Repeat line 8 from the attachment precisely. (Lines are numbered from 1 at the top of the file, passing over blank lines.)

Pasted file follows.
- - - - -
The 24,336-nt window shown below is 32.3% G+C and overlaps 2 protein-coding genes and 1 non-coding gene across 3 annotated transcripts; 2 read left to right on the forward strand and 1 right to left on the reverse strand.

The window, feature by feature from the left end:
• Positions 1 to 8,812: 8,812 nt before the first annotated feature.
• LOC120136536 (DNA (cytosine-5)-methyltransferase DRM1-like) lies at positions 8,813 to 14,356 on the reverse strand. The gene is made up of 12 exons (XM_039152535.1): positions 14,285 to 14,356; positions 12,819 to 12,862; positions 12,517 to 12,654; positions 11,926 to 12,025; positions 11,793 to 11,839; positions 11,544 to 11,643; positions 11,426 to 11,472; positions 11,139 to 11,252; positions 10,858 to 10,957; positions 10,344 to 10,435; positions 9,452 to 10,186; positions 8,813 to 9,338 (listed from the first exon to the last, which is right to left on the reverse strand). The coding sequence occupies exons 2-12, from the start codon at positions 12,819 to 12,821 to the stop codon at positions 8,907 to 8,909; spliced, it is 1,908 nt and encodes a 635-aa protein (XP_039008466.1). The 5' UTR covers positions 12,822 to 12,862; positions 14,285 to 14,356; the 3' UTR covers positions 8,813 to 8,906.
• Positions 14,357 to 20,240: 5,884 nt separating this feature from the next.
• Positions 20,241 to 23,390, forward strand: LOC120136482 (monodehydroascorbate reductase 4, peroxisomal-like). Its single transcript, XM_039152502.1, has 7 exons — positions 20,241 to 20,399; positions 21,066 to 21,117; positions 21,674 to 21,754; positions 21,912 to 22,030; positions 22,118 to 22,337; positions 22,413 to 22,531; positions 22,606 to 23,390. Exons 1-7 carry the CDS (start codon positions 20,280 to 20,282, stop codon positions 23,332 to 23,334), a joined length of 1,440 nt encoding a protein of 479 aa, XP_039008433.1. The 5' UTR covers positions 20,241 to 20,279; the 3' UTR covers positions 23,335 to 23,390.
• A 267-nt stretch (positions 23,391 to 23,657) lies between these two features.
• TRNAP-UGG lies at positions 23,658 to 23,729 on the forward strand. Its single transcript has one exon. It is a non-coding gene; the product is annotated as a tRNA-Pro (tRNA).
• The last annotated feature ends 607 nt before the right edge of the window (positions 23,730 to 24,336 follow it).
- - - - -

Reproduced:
• TRNAP-UGG lies at positions 23,658 to 23,729 on the forward strand. Its single transcript has one exon. It is a non-coding gene; the product is annotated as a tRNA-Pro (tRNA).